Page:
In addition, I used to think of the computer programs as something I could pretty much ignore. I didn’t check up on my students’ progress and I didn’t check in on what they were teaching my students. Now, with MimioSprout, I get daily updates on the levels that my students have passed and the objectives that they’ve mastered. With this information, the students and I can visibly track their computer growth and I know when students are ready for the next reading record (hard copies of books and reading records that match computer lessons are part of the program.)
Although the positives outweigh the negatives, there is one thing with MimioSprout that I would change: I wish that there were 2 or 3 different tracks for students to follow toward the same end goal. For example, track 1: remedial learner, track 2: average learner, track 3: advanced learner. The only students that this computer program does not work for are my remedial learners. Some of my students have flown through the lessons and are already on lesson 63 (!) while I have a few remedial readers who are having a huge amount of difficulty getting past lesson 8. I used to think that this was due to struggles with computer navigation; but after sitting down with these students in order to assess their difficulties, I noticed that the program jumps fairly quickly from individual sounds and blends to sounding out words and reading sentences. My remedial readers who are struggling to get passed lesson 8 are struggling because they need more repetition with the initial lessons.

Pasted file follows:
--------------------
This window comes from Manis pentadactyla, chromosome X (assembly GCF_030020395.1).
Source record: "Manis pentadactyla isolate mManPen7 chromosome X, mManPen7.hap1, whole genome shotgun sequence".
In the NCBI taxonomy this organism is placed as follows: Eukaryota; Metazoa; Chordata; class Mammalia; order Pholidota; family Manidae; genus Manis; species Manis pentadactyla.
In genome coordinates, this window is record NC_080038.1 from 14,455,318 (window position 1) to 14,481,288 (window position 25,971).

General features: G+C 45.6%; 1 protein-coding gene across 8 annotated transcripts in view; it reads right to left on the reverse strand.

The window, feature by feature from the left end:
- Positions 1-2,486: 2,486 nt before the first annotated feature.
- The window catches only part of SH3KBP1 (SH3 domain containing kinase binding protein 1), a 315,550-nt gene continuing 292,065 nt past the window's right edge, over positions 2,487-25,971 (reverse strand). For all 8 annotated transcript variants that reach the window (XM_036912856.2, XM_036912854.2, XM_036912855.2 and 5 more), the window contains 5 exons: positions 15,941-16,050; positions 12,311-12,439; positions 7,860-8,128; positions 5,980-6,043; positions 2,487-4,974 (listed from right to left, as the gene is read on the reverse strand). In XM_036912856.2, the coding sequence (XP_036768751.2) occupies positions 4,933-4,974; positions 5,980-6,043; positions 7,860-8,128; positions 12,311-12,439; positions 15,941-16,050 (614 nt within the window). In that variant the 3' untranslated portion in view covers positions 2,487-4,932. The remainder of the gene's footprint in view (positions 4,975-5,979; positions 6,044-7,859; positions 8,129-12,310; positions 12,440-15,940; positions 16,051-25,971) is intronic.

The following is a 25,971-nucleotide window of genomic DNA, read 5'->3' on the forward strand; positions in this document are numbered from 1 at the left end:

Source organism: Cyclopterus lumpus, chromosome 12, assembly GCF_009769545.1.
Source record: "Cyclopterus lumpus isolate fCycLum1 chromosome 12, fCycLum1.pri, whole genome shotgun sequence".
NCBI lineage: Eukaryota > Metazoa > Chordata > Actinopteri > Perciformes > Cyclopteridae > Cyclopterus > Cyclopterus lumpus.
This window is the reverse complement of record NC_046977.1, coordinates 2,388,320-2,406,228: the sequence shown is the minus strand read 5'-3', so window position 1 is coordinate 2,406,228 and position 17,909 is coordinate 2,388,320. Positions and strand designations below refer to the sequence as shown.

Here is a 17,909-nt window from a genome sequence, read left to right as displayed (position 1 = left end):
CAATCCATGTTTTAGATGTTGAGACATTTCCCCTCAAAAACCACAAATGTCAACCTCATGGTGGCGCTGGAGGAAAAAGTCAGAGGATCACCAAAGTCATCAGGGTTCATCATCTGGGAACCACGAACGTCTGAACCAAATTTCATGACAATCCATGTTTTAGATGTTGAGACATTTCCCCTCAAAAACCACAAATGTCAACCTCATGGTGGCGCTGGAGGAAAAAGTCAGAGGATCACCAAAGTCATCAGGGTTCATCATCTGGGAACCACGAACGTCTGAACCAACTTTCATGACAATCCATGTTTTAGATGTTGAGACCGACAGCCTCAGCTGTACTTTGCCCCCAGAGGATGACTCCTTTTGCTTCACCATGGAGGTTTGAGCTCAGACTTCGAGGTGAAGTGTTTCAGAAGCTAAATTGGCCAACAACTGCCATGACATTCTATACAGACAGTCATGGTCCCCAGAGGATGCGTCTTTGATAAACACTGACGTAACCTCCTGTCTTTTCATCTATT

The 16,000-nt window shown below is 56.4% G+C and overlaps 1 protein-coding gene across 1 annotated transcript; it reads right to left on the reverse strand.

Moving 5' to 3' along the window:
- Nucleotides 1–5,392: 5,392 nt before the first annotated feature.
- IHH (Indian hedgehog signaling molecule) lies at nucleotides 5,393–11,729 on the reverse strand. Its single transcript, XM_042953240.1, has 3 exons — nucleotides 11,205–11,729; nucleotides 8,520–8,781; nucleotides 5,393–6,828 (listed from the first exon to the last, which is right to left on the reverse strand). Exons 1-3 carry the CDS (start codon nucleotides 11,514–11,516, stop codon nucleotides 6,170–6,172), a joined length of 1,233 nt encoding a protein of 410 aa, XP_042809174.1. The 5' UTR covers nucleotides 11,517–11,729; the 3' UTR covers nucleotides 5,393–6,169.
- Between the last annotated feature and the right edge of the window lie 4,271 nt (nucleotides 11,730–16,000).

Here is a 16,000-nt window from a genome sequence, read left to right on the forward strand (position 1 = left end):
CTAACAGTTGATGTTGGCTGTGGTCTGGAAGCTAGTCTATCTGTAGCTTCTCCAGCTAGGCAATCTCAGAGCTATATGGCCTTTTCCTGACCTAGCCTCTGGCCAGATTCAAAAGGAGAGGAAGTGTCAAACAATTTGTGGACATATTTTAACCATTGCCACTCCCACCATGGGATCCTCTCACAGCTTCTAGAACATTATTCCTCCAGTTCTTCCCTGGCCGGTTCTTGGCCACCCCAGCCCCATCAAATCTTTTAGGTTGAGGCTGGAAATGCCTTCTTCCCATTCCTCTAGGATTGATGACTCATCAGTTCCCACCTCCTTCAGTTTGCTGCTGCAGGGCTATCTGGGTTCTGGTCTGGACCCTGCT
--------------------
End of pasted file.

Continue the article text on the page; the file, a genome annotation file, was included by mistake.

That brings up my biggest frustration with using computers in my classroom. 98% of my students can succeed independently on the computer while 2% hit road blocks and become unable to move forward. Computers are programmed to present information to my students in limited ways while a teacher is able to react to student responses and present information in infinite ways depending on each unique situation. This can cause various problems:
1) if a student cannot move past a roadblock, behavior often becomes a problem,
2) if I notice a student is not focused on the computer program, it’s my job to problem solve and redirect,
3) if I’m redirecting, my teaching is interrupted.
It goes without saying that it’s essential to teach students exactly what to do if they hit a roadblock on the computer. My students know exactly what to do when their computer or headphones are not working. But what do they do when they just don’t understand the content? The computer knows to repeat content that hasn’t yet been mastered, but if the content is too challenging, students get bored of the repetition – fast. Since some lessons take my remedial student 2-3 days to pass, I often don’t realize that they’ve hit an academic roadblock until they are beyond frustration. Reading teachers know that frustration is the enemy of learning how to read. A possible solution for this problem could be to dedicate one day of independent reading conferencing a week to computer tutoring. Of course, this means that computers are still taking time away from important instruction time. In the end though, I think it’s worth it. Because of the computers in my classroom, there are hours in the day when my students are receiving twice as much instruction as they would without computers.
[Stay tuned for Part 2 of this blog series where we’ll hear from 1st grade teacher, Jamie Murphy.]